Cropping an Image in WordPress

Introduction

In this post I will attempt to shed some light on the issue involving the placement of dynamically sized and dimensioned images.

The problem

Often when working in a html environment I find myself with the situation of needing to create a fixed image size that is repeated through out a WordPress site, be it a series of featured blog images or a slider. The problem though is that there is no guarantee that whoever is using the site will upload the correct image size, and of course you can make one of the dimensions fixed (and for responsive layout make a % value).

 

 <img src="https://richymiles.files.wordpress.com/2014/08/meandnix.jpg?w=300" alt="meandnix" width="50%" >

But then we still have the issue of dimension, as although the image will be proportional, it wont necessarily have the correct dimensions. The best solution that I have come up with of late is that of background images.

.-background-image {
width: 100%;
height: 400px;
background-repeat: no-repeat;
 background-position: top;
background-size: cover;
}

Lets break this down one line at a time:

The width property is the one that I would leave at 100% as I would rather have a varying width than a varying height for the sake of responsive design.

Therefore, we set the height property to a fixed px value that we want our image to stay at regardless of the dimension of the image, which in my case is 400px.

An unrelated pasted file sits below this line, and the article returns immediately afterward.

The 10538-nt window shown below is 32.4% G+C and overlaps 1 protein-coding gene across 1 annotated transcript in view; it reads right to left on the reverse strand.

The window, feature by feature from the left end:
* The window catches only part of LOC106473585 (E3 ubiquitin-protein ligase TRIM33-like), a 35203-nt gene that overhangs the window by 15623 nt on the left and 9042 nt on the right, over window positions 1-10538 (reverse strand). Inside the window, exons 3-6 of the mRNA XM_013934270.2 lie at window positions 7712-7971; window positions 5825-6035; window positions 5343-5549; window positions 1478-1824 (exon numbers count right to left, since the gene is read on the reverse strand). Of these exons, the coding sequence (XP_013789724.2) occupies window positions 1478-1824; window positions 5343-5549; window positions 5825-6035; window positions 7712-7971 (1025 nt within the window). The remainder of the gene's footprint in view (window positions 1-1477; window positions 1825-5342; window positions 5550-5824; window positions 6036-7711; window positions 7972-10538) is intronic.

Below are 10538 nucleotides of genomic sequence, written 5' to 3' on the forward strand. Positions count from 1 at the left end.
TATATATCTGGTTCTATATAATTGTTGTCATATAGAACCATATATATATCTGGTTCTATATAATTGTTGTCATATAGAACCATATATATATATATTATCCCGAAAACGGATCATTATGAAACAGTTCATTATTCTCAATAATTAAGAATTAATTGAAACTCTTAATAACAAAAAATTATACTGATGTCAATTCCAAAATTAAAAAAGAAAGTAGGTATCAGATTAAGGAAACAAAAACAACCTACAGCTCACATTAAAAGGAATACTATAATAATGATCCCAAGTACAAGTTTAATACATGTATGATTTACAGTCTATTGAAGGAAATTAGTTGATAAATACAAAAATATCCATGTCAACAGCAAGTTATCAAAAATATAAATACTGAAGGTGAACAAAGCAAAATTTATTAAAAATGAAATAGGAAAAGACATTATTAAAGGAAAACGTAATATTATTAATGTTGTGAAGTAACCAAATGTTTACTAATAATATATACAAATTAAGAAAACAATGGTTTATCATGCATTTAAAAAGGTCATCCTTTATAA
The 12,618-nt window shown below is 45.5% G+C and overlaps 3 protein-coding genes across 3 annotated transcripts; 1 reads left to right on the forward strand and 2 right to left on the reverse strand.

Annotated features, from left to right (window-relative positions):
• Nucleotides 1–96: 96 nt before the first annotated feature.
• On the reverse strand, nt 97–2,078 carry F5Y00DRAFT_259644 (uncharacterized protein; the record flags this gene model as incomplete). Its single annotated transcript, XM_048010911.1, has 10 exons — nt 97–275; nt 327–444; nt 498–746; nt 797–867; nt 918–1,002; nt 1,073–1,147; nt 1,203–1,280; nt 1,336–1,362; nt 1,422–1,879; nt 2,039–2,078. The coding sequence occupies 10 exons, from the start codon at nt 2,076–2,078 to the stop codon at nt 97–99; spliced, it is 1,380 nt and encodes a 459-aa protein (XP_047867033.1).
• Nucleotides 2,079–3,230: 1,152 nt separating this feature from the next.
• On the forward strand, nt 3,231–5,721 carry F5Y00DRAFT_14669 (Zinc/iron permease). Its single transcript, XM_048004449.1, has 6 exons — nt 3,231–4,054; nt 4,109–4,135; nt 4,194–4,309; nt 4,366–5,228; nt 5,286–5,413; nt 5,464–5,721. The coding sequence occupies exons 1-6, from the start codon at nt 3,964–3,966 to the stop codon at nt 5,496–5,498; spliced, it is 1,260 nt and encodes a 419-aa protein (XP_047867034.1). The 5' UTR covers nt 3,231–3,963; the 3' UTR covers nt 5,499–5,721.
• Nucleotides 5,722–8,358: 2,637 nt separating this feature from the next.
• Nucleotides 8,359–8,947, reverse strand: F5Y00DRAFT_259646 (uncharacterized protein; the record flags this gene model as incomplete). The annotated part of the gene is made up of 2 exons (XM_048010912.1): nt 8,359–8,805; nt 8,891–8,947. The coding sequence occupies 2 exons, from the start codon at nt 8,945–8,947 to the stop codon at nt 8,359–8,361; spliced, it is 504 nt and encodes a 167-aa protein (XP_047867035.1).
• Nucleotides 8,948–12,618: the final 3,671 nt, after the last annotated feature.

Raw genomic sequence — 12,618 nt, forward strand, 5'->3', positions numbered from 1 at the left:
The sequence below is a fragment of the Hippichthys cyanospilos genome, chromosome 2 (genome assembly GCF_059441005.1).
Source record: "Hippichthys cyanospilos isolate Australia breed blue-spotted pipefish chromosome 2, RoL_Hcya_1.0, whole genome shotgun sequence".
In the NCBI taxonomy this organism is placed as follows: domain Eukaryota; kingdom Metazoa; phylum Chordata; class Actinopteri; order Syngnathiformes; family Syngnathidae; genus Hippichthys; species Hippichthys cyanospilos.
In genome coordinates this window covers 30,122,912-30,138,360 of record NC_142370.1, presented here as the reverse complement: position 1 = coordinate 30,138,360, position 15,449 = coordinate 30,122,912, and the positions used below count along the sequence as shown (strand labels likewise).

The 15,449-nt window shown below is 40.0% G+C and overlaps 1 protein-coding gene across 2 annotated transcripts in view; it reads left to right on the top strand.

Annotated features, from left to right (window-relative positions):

The “background-repeat: no-repeat; ” is there to stop the background repeating (obviously), if you would like the background to repeat or create a recurring pattern over your designated size then you will want to set this value to “background-repeat: repeat;”

 background-position: top; is a tough cookie to deal with because this dictates where the centre of the image will gravitate to when it starts cropping.

I like the position “top” because this automatically centres the image horizontally and places the focal point to the top vertically.

background-size: cover; is really where this technique comes to life as setting this value to “contain” will give you the effect of a normal <img> tag while “cover” will cause the image to begin cropping when it hits a certain value.

The next issue is one of the image source, this is declared by using this value “background-image:url(”);”

The best way to get dynamic content into this place though is through doing a bit of inline styling:

 <?php $image = wp_get_attachment_image_src( get_post_thumbnail_id($post->ID), 'full');
 $url = $image['0']; ?>
 <div class="slider-image" style="background-image:url('<?php echo $url; ?>');"> </div>

Within a WordPress context the above lines of code should be used within the loop wit the $post->ID value being the key here to pulling in the dynamic content.

I hope this post had shed some light on the issue, if you have any improvements, suggestions or questions feel free to leave a comment.

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4 thoughts on “Cropping an Image in WordPress

    • Thanks for the feedback,
      The alternative of course is to embed the style in tags in the same file as we cant write php tag in a css file, when this code recurs in an environment such a loop its really going to look like a mess.
      Whichever way you swing it, mixing php and css is always going to look a bit ugly. Otherwise, I too get a tingly feeling of disgust when I see inline styling, its almost as bad as the important! tag!

      Like

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